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NEWS
By Knight-Ridder News Service | September 27, 1990
PHILADELPHIA -- The Scholastic Aptitude Test, the college-entrance exam millions of teen-agers take each year, may be significantly changed for the first time in 50 years.Trustees of the College Board, which administers the national test, were to meet in New York today and tomorrow to consider restructuring the exam, in a move to make it harder to coach students for the test and to make the exam more attuned to schoolwork.Although the specific proposals are secret, some board members disclosed that they include introducing more essay-type questions, allowing students to use calculators and adding mathematics problems without multiple-choice answers.
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FEATURES
By ALICE STEINBACH | March 16, 1994
In just a few days, more than 200,000 high-school students will learn a lesson they don't teach in school.Which is: Reality bites.Or put another way: It's time once again for the dreaded Scholastic Aptitude Test to ambush the hopes of college-bound students across the land.With No. 2 pencils at the ready and calculators in hand, they will march into the fearsome Valley of SAT-Land, hoping to reach successfully the high ground beyond, the place called: College.Taking the SAT is, traditionally, an ordeal filled with fear and loathing.
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NEWS
By Sherry Joe and Sherry Joe,Staff Writer | August 30, 1992
Scholastic Aptitude Test scores in Howard County changed little from last year, school officials said. The average scores on the verbal portion of the test dropped to 455 from 458 the year before. Math scores rose to 521 from 517.This year's combined score rose one point to 976. Last year, Howard County school officials reported a 12-point jump in combined scores for county seniors."The fact that we held is not just an aberration," spokeswoman Patti Caplan said. "Our students are holding that score."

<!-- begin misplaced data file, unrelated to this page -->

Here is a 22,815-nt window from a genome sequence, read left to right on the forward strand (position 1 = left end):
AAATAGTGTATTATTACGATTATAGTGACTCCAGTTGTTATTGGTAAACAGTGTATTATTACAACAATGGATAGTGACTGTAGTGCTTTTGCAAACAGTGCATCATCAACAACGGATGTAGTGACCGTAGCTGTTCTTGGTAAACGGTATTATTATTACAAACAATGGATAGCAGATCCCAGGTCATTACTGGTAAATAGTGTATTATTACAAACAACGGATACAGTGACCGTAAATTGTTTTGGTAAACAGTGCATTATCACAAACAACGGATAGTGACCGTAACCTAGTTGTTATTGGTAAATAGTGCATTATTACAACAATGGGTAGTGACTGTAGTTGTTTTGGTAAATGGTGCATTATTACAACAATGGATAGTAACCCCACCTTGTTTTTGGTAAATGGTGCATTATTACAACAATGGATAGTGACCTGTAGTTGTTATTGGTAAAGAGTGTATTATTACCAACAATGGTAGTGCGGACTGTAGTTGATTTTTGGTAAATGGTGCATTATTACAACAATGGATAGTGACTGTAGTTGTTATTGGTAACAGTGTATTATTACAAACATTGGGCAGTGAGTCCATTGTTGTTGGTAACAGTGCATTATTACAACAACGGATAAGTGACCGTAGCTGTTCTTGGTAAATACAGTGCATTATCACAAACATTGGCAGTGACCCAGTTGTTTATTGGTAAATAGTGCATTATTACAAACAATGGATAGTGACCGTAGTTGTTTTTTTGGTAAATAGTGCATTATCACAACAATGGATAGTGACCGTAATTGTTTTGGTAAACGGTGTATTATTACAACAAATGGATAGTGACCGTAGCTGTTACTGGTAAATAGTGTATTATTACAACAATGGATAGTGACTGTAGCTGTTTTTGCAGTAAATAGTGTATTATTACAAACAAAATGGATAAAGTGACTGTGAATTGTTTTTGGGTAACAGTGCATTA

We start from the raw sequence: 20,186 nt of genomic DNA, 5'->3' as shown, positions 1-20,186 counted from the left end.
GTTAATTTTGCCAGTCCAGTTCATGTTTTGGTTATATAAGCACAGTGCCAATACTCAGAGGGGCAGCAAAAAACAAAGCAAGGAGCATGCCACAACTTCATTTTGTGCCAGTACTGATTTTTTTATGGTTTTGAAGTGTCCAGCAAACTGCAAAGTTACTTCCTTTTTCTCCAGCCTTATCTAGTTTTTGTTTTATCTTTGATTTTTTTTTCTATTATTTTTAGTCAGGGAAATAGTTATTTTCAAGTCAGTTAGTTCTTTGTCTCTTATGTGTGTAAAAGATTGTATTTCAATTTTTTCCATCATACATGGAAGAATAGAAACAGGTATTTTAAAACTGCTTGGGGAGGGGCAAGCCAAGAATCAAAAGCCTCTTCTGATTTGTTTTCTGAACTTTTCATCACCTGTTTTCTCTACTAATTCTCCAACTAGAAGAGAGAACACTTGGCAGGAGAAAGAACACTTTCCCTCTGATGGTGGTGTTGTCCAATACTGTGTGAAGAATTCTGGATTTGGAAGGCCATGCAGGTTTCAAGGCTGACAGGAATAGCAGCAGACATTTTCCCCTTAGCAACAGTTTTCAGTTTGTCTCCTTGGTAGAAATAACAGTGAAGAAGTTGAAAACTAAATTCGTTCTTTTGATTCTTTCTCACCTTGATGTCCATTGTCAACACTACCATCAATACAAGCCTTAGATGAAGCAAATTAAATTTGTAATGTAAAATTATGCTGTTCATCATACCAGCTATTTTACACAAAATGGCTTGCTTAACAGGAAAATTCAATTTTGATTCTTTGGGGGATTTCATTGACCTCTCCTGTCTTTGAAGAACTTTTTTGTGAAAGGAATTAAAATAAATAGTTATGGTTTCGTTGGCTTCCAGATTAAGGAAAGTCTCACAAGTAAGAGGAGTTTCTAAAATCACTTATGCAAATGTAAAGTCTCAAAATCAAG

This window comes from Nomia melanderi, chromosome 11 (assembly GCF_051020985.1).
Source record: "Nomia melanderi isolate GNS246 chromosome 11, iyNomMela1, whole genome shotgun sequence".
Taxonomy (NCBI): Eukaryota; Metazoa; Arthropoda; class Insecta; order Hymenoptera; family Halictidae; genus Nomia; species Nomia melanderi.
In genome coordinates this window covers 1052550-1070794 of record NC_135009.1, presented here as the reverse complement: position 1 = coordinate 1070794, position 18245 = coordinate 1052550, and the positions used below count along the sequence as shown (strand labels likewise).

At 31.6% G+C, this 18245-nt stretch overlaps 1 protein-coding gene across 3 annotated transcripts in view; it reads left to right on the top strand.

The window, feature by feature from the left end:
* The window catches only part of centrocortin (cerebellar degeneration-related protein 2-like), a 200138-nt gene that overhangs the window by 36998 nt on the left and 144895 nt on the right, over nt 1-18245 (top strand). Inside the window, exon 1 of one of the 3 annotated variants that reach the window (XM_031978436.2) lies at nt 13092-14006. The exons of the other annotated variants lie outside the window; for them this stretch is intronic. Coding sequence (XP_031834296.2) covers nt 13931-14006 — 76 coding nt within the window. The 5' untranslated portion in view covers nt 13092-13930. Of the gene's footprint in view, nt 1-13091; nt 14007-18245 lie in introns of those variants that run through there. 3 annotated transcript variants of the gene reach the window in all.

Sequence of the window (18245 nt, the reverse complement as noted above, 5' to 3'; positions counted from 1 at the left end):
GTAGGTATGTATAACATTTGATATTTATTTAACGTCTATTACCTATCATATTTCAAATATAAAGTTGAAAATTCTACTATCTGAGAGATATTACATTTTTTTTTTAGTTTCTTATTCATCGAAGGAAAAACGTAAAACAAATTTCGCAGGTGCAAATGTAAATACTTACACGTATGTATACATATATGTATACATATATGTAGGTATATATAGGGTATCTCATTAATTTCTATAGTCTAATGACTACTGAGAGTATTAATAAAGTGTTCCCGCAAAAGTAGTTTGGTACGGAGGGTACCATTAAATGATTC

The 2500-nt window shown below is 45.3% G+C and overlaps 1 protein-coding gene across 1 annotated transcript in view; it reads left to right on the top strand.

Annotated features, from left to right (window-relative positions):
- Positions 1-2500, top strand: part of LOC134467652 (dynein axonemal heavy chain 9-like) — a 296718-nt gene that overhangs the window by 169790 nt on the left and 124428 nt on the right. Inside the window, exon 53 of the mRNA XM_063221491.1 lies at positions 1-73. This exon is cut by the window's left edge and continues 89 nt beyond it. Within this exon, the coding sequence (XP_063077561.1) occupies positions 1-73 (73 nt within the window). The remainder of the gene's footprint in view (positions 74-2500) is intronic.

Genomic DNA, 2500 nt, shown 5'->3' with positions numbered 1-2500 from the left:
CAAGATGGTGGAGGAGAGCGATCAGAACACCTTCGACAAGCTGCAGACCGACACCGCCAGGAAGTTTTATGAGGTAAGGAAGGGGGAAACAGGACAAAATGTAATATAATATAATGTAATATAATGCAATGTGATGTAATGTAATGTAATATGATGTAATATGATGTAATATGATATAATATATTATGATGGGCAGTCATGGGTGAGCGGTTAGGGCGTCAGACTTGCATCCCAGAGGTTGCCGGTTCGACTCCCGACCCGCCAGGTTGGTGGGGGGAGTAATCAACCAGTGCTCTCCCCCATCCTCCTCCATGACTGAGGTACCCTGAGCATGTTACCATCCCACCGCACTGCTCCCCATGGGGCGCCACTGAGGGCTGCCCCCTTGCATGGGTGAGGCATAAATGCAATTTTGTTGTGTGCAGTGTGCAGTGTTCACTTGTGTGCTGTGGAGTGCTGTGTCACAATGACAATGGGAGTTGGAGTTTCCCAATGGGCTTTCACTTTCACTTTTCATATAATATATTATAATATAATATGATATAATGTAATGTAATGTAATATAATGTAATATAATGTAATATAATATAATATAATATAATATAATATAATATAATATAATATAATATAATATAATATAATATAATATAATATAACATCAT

NEWS
August 22, 1993
First day for teachers: Aug. 31Last day of school: June 17Winter vacation: Dec. 24 through Jan. 2Spring break: March 31 through April 5Days report cards are distributed: Nov. 5; Jan. 27; April 15; June 17Lunch prices:Elementary: $1.15Middle and high school: $1.30Adult: $2.25Milk: 30 centsBreakfast: 75 centsImmunizations (shots) required: Diphtheria, tetanus, pertussis, polio, rubella, measles, mumps and Haemophilus influenza Type Equipment: Required supplies vary by school, grade and teacher.
NEWS
By Anthony DePalma and Anthony DePalma,New York Times News Service | January 22, 1991
Already under pressure from parents, peers and a society that often sees test scores as measures of success, increasing numbers of students as young as age 12 are taking the difficult, three-hour college entrance examination before entering high school.Last year, 105,700 seventh- and eighth-graders took the Scholastic Aptitude Test, a multiple-choice examination intended for high school juniors and seniors.The number of young test-takers has been growing for the last 20 years; that age group now makes up 6 percent of the 1.7 million students who take the exam each year.
NEWS
By Los Angeles Times | November 1, 1990
BOSTON -- The Scholastic Aptitude Test will undergo a major overhaul by 1994, with more emphasis on reading and less on multiple-choice questions, College Board officials announced FTC yesterday.However, a controversial proposal to require a written essay as a standard part of the college admission examination was dropped.Instead, bowing to California educators and Asian-Americans worried about the effect on immigrants, a written essay will replace the multiple-choice English composition achievement test, which is merely supplemental to the regular SAT and is required by far fewer colleges.
NEWS
August 22, 1993